Nigeria’s gross domestic product per capita has tripled over the past decade, buoyed in part by a surge in oil proceeds that account for 70 percent of government revenue. Still, the most recent poverty survey by the Nigerian statistics agency, published in 2012, shows that 61 percent of Nigerians were living on less than a dollar a day in 2010, up from 52 percent in 2004.
Nigeria, which overtook South Africa as the continent’s largest economy after rebasing its data this year, is battling an Islamist insurgency in its northern states. Boko Haram has bombed markets and government buildings and in April kidnapped more than 200 schoolgirls in a bid to introduce Shariah law over the whole country, which is split between Christians and Muslims.
For consumer companies, it’s not just the attacks that undermine their businesses as they face limited power supply that drives up costs and bad roads, which hamper distribution. Unilever posted a 42 percent slide in first-quarter net income, while at Nestle Nigeria, full-year earnings rose 6 percent to 22.3 billion naira ($137 million).
The weak earnings growth doesn’t justify the companies’ valuations, Esili Eigbe, an analyst at London-based Exotix Ltd., who has sell recommendations on both the shares, said in e-mailed notes last month. Lanre Buluro, head of research at Lagos-based Primera Africa Securities Ltd., recommended investors turn to UAC of Nigeria Plc, which has interests spanning food to real estate, Dangote Sugar Refinery Plc and Flour Mills Nigeria Plc, the country’s biggest miller.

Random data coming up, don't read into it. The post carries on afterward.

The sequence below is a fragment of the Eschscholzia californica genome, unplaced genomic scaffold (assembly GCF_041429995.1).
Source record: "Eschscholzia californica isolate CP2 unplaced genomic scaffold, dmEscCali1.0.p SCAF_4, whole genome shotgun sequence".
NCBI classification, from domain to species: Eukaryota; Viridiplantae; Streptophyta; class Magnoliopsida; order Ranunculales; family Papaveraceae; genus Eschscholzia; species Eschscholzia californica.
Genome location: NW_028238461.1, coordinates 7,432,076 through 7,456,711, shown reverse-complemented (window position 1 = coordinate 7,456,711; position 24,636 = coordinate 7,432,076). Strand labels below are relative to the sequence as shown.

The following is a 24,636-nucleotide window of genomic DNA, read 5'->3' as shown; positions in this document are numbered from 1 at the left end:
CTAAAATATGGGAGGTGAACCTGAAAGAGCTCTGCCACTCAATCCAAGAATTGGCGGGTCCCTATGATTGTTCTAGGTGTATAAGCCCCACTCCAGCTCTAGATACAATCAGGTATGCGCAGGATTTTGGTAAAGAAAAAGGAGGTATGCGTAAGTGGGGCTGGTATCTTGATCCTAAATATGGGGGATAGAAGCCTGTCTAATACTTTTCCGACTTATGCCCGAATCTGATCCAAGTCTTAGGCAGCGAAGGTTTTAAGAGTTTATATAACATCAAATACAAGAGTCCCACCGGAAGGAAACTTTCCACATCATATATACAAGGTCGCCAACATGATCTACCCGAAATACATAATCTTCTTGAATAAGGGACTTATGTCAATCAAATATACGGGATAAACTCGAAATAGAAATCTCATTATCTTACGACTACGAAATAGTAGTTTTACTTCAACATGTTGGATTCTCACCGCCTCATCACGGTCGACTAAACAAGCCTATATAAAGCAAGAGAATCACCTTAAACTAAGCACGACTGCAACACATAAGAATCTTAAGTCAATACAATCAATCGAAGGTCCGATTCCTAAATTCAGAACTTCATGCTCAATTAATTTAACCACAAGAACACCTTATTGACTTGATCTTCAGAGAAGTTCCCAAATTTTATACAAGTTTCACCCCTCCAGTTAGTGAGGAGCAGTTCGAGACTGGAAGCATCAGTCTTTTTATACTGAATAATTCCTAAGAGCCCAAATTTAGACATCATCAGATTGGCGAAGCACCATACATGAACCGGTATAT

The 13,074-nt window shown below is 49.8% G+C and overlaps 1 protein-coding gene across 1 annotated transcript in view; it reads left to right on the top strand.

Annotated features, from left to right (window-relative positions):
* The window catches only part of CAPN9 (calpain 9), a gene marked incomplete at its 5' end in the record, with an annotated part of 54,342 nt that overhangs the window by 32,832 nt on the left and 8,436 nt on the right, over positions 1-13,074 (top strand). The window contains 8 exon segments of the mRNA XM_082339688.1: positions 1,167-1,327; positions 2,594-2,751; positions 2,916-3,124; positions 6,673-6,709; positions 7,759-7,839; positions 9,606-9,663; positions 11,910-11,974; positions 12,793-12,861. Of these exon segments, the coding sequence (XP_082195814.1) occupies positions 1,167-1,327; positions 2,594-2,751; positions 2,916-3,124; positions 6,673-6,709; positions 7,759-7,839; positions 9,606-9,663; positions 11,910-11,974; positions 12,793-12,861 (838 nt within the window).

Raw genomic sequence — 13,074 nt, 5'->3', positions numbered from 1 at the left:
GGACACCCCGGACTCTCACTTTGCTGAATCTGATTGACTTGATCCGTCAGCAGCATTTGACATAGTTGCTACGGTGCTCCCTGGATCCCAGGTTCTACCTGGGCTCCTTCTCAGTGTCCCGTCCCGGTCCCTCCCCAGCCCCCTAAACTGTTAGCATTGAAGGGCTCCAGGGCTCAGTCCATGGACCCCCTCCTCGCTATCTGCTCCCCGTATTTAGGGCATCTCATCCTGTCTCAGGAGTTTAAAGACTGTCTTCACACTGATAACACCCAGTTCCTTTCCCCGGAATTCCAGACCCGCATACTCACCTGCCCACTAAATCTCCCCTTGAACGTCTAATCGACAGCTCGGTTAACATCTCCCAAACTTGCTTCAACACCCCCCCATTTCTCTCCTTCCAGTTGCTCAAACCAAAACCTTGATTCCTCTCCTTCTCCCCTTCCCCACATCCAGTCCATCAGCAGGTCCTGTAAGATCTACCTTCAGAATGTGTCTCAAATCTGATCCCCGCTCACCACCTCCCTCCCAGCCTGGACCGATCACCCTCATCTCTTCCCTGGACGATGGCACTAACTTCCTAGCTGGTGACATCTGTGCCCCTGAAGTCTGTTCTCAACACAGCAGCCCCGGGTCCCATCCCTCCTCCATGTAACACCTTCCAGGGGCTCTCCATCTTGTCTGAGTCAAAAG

“They sell intermediate products; if you’re going to make bread, you’re going to need flour,” Buluro said. “They sell products that the regular middle-class person can afford. We see that process much more positive long-term.”
Across all of Africa, the middle class is estimated at 350 million people, or more than the number of people living in the U.S., according to the African Development Bank.
The definition of consumers should be broadened beyond the middle class to include everyone living above the poverty line, which is growing at a faster pace, Silk’s Bekkali said. He estimates that over the next 15 years, the number of Africans living above the poverty line will grow by about 500 million.
“The consumer is a longer-term story and an important ingredient in my portfolio,” Mathias Althoff, a money manager at Tundra Fonder, which oversees the equivalent of $180 million, said in an e-mail yesterday from Stockholm. Nigerian banks are trading at attractive valuations as more people move into cities and open accounts, while the opportunities for food companies “are big, especially in Nigeria, where the population is so big,” he said.
Amos, who lives in a wood house she built herself, is anxious for more products to line store shelves as companies including Cape Town-based Shoprite Holdings Ltd., Africa’s largest retailer, expand in Nigeria. She would like to see cheaper meat, more vegetables and less expensive clothes for her child and she’s looking forward to the day she can afford a few extras. She has her eye on a television.
“When I make more money,” Amos said, “I’ll be buying those things I think I can’t afford.”